Every season the hockey world wonders whether this will finally be the year the Detroit Red Wings cross that divide from perennial Stanley Cup contender to a middle of the road team. And when they fell into a 3-0 hole to the San Jose Sharks in the second round of the playoffs last spring, it looked like the Red Wings had reached that pivotal moment in time.
Yet they roared back to force a Game 7, so never mind. Still, as they enter this season, we’re faced with more questions than answers about a franchise that has been the closest thing to a dynasty the NHL has produced the past 15 years.
When the top end of his lineup is healthy, Red Wings coach Mike Babcock knows exactly what to expect. Pavel Datsyuk will be impossible to knock off the puck and a force at both ends of the ice, Henrik Zetterberg will be great on faceoffs and a wizard with the puck, and Nicklas Lidstrom will quietly and efficiently be one of the best defensemen in the league.
But what will dictate the Red Wings’ fortunes even more this season, and decide whether they remain a serious Stanley Cup contender or drop to the middle of the pack, will be the play of their players who until now have occupied the lower tier of the lineup. Players such as Darren Helm, Justin Abdelkader, Drew Miller and Patrick Eaves will have a real opportunity to prove they’re capable of doing more than what they’ve been expected to do so far by the Red Wings.
“For myself and Abdelkader and a couple of the other younger guys, it is pretty much time to get it going,” said Helm, who was the best player on the ice when the Red Wings defeated the Toronto Maple Leafs 4-2 in pre-season action Saturday night. “We’ve just been relied on as fourth-line guys. One of my goals this year is to produce more and take some pressure off our top guys. We count on those guys to do a lot of big things and if some of us can take a little bit of pressure off them, we’re all going to be a lot more fresh and healthy down the stretch.”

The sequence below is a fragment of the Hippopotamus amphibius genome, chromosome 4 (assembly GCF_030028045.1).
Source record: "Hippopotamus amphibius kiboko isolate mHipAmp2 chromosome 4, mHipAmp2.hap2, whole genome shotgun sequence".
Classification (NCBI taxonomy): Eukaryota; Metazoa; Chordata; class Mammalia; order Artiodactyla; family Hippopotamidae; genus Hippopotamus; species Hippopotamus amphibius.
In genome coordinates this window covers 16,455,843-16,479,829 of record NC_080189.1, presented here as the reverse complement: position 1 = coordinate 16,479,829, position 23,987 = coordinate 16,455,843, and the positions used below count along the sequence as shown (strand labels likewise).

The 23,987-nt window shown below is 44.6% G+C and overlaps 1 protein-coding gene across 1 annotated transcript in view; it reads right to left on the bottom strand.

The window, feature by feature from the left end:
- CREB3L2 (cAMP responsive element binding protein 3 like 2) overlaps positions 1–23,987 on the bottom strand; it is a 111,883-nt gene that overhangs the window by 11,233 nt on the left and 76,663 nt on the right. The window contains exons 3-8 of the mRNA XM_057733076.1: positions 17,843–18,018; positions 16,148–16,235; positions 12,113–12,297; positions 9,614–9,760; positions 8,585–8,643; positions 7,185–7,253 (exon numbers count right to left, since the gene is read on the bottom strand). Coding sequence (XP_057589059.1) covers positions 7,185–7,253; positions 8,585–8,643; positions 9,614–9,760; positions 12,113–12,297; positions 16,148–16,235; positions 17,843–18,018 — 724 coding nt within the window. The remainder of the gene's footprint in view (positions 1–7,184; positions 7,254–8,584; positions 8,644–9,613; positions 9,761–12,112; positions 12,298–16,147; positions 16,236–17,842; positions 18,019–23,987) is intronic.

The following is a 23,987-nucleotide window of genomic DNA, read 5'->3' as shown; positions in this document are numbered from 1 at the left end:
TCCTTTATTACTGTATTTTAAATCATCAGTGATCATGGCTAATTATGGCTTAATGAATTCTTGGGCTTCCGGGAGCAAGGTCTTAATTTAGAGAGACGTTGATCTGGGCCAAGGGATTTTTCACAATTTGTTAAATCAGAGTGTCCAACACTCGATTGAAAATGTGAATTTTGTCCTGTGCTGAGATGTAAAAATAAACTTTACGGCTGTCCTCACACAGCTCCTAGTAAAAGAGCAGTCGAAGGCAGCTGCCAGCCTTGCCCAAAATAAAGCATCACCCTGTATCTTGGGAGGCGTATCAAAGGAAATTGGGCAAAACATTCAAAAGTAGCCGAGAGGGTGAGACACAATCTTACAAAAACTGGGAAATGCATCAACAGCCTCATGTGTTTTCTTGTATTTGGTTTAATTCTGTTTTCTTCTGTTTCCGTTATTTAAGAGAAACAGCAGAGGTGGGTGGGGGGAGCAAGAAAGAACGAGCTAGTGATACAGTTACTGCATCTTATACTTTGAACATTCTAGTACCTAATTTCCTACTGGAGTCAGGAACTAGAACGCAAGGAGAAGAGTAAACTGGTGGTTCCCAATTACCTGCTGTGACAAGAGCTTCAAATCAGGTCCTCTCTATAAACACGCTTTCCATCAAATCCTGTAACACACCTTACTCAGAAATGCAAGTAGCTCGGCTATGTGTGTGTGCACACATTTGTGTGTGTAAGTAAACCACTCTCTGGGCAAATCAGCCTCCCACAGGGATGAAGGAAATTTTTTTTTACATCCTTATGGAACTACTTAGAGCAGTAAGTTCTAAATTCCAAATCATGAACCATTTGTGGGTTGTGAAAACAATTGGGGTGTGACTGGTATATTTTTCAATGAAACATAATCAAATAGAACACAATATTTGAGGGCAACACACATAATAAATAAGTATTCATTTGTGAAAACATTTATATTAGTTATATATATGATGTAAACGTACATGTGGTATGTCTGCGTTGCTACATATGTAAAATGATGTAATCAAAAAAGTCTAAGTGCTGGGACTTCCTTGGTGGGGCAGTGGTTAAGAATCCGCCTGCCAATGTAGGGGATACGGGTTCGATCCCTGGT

You could excuse the Red Wings’ big guns for starting to feel their age. In fact, Datsyuk missed much of the pre-season with a bad back. Must have been all the heavy lifting he’s done over the years. With a combined age of 104, Zetterberg, Datsyuk and Lidstrom need some of the 20-somethings to start picking up more of the load. On the one hand, the Red Wings have not exactly allowed their young players to spread their wings, but when they have, the results have been decidedly mixed, which is why none of them has supplanted any of the Red Wings’ stars.
“Miller and Eaves and these guys, they’re better players than people think and (Jiri) Hudler looks like he’s skating better and coming,” Babcock said. “But we need (Johan) Franzen, (Valtteri) Filppula, (Jonathan) Ericsson, (Jakub) Kindl and Helm and Abdelkader – that’s where our push is going to come from. I’ve been telling a lot of people that they were probably sitting on the bench lots of times last year saying, ‘That dummy behind the bench won’t give us any ice time.’ They’ve been waiting their turn and they’re going to get an opportunity.”
Another player who will have an opportunity to lead the renaissance is Fabian Brunnstrom, the future star a few years ago who fell flat on his face in stints with Dallas and Toronto. On a tryout contract with the Red Wings in camp, he impressed them enough that they will likely sign him and rely on him to provide secondary scoring. With Lidstrom in his 40s and Brian Rafalski retiring, the defense corps looks particularly vulnerable and if the Red Wings don’t improve their uncharacteristically porous defensive play from last season, they’ll need all the goals they can get.
The Red Wings could do with a little less of a gap between their stars and their support players to be sure, but when you have just one top 20 pick in two decades of entry drafts, it can be difficult to supplement your roster. Since 1992, the Red Wings’ first pick, on average, has been in the No. 41 spot. That’s due in part to the fact they have been victims of their own success and partly because, for an organization that does so remarkably well at the draft table, they have a stunning propensity for dealing their first round picks. In the past 20 drafts, the Red Wings have picked in the first round only 11 times.
So it’s imperative for their lower picks to follow the leads established by Lidstrom, Datsyuk and Zetterberg. Nobody expects them to be as good as those stars, but they’ll have an opportunity this season to take far more prominent roles and prove to the hockey world this will not be the year the Red Wings begin to swoon.
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